When my daughter went into fourth grade in 2019, our family needed a reset. In third grade, my daughter had had a tough time with classroom bullying and a difficult teacher. But the next year, she was getting back on track right before the holiday break. She was meeting regularly with the school counselor and looking forward to moving up to a new school building for fifth grade. We had high hopes for 2020.
Then in March, everything shut down because of COVID. We live in a multigenerational household and my mother was at home with us, but I’m in health care and an essential worker, and my husband and I continued to go into the office. My other daughter, 10 years older and in college, was home but had her own challenges with the pandemic and couldn’t really help her sister.
My younger daughter felt really alone. During the pandemic, she became a shell of her former self, creating rules for herself about what she wanted to do and what she didn’t. She has a Gifted Individualized Education Plan—kids with them tend to be more socially awkward—and the whole pandemic experience further isolated her and exacerbated her social anxiety. We also had lots going on at home. Relationships, finances, communication—things that were barely being held together pre-COVID—totally fell apart with the stress of being essential workers. We weren’t equipped to manage any of it, especially how it affected my daughter’s rising anxiety and her negative perception of herself. We needed to help her.
When classes resumed in person in late 2020, she didn’t know any of the kids in her class. Like a lot of parents, we realized she would have anxiety about re-entry to school. We tried to connect with the school counselors, but they were so busy with so many kids who needed them. It was very difficult to meet with them.
The counselors provided recommendations for therapists outside the school. But there were waiting lists for all of them. It took six months or longer just to schedule an evaluation—not even treatment. I went to a specialty clinic in Center City Philadelphia that assesses and treats children and adolescents with anxiety disorders but had to go through another intake evaluation. That whole process took a year.
In addition to our trouble finding treatment, my daughter didn’t want to go to therapy. Because I work in health care, I know the benefits of therapy. But convincing an 11-year-old is tough. The early part of her therapy was unproductive because she wasn’t into it. At that time, her social anxiety was affecting her daily life. We’d go places, and she wouldn’t get out of the car. She wouldn’t give her order at a coffee shop; instead, she’d whisper it to me. She and her friends would stand around in a circle texting each other but not talking.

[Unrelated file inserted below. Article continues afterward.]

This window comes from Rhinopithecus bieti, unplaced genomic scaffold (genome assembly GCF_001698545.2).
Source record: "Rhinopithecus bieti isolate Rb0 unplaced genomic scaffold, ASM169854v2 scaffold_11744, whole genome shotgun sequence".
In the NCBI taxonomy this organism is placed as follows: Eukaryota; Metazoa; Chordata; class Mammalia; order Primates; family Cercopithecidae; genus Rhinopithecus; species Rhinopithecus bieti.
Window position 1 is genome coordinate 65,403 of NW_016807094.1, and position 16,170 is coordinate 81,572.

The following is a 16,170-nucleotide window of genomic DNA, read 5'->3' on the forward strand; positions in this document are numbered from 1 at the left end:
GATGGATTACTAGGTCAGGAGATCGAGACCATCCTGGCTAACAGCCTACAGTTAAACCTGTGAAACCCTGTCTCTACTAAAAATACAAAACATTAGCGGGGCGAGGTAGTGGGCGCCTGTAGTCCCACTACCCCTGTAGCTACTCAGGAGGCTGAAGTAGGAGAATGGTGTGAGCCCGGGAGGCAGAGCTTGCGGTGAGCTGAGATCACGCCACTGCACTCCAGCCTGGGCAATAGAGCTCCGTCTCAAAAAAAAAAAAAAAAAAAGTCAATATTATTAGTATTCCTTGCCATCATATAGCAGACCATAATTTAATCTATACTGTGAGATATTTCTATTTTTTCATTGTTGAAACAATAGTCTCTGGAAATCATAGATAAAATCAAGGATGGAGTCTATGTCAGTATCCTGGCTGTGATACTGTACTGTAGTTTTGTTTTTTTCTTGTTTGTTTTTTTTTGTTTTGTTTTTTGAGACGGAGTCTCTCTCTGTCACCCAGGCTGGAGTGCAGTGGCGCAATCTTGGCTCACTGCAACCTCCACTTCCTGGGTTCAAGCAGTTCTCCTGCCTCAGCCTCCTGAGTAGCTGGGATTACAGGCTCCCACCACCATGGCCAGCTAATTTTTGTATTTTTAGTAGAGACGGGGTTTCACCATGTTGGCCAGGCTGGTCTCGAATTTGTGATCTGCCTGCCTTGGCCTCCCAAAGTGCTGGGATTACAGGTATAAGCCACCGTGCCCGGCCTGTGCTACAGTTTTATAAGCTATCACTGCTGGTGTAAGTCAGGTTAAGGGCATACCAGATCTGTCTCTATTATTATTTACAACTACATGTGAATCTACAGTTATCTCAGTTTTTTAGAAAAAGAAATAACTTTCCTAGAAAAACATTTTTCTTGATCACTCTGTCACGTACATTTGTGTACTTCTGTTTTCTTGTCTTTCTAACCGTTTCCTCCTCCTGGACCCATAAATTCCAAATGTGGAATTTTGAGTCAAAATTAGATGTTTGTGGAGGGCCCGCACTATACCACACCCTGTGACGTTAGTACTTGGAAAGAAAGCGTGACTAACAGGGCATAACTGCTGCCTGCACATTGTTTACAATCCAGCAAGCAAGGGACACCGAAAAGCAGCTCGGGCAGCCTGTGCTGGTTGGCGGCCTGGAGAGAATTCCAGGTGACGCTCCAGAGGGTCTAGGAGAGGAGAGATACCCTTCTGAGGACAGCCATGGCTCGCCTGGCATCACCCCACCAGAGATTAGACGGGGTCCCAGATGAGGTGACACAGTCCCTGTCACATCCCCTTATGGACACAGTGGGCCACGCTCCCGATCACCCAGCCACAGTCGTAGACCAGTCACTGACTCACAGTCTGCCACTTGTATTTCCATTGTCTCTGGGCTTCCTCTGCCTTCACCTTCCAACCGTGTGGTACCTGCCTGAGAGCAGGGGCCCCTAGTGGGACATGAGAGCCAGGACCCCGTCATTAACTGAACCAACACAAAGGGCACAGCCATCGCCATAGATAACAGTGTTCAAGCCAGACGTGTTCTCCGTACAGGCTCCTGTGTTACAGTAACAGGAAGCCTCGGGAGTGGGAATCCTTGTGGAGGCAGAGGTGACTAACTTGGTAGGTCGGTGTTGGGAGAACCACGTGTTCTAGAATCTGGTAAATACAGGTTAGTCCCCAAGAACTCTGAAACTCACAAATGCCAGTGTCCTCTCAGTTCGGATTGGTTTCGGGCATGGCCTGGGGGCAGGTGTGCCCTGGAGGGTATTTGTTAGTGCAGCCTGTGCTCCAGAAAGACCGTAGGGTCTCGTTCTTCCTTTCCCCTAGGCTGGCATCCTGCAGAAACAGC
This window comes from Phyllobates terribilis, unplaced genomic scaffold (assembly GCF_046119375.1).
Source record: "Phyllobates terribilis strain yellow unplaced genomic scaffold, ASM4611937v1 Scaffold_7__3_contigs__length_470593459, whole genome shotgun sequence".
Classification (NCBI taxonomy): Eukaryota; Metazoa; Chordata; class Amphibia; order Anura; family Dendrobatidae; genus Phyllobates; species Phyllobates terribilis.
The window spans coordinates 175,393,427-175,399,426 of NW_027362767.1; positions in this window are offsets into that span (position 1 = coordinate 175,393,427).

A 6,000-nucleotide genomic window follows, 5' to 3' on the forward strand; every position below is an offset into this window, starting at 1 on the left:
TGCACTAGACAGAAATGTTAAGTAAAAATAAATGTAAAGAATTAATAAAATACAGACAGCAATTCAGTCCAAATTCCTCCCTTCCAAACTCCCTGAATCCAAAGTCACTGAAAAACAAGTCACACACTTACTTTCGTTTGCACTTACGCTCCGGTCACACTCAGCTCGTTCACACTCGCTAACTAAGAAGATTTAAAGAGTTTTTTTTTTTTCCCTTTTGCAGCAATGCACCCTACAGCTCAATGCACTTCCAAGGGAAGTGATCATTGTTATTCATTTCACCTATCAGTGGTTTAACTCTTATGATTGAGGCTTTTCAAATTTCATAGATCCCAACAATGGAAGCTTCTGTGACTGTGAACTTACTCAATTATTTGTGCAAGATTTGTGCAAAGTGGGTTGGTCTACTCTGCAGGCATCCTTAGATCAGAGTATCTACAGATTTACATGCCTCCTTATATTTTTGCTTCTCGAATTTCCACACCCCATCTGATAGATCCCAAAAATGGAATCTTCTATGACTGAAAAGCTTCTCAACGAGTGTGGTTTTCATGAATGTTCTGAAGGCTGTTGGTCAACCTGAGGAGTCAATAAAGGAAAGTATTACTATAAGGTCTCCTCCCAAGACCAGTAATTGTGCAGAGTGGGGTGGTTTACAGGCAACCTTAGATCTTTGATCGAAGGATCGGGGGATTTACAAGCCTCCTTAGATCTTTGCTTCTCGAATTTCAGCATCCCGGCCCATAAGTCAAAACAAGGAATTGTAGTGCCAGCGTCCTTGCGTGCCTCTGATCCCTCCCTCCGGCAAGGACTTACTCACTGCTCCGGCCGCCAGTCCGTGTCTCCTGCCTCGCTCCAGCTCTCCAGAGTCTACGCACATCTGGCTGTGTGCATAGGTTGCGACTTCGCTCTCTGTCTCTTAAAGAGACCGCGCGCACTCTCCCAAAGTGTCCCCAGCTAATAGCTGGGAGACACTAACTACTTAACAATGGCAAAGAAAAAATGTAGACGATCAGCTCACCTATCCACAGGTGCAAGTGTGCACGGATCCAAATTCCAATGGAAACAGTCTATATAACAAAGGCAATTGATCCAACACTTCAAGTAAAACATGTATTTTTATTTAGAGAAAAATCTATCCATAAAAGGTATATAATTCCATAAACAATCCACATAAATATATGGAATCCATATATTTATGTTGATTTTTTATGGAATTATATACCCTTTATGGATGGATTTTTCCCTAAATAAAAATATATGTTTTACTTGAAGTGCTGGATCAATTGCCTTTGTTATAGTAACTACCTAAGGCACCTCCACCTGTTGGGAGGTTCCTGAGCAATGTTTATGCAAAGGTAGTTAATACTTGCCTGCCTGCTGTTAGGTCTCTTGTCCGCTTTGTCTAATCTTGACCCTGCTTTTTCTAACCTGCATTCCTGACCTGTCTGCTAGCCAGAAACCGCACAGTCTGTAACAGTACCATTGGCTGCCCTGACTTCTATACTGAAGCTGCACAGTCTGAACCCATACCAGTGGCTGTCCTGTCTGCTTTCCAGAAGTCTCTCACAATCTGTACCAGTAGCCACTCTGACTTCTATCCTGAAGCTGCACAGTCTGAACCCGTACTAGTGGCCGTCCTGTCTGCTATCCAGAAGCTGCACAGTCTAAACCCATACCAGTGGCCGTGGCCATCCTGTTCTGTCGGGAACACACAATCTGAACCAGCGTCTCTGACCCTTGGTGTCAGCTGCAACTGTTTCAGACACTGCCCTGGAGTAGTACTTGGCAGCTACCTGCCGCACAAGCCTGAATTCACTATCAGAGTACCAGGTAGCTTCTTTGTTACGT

The therapy did help her deal with anxiety, but when we asked about evaluating for ADHD (attention-deficit/hyperactivity disorder) or depression, they couldn’t because those conditions weren’t their expertise—so we had to look for another provider again. It’s hard to find someone who has a good reputation to do the evaluations and challenging, if not impossible, to get holistic treatment.
Not only was I looking for a practice that specialized in children and adolescents, but as a Black family, we needed one with people of color. It took eight long months to find the right fit, and in the end, I chose to pay out-of-pocket for her therapy. For families that are beholden to a particular network and can only choose from certain providers, mental health care may not work if they can’t find a therapist that is a good fit.
I’m a health care executive, and I found the whole experience to be infuriating. How is it that I have good health insurance, with providers in my network, and I’m on a waiting list for six months to a year? Meanwhile, I watched my child struggle.
Now, we’re trying to find another program. Her school counselor made a referral, but we can’t connect with them. It’s been over a month, and we still can’t connect. We’ll play phone tag for a few days, then a week goes by without contact. They also can only do an intake session from 9 to 5. My daughter doesn’t get home from school until 4. Tell me how that works for teens!
The system itself is a huge barrier to mental health care, the reason why so many don’t seek it out. We make it so difficult.
Amanda Williams is a mother of two and an experienced health care leader who resides in the Greater Philadelphia area, where she is an advocate for health equity and addressing health disparities in the communities she serves.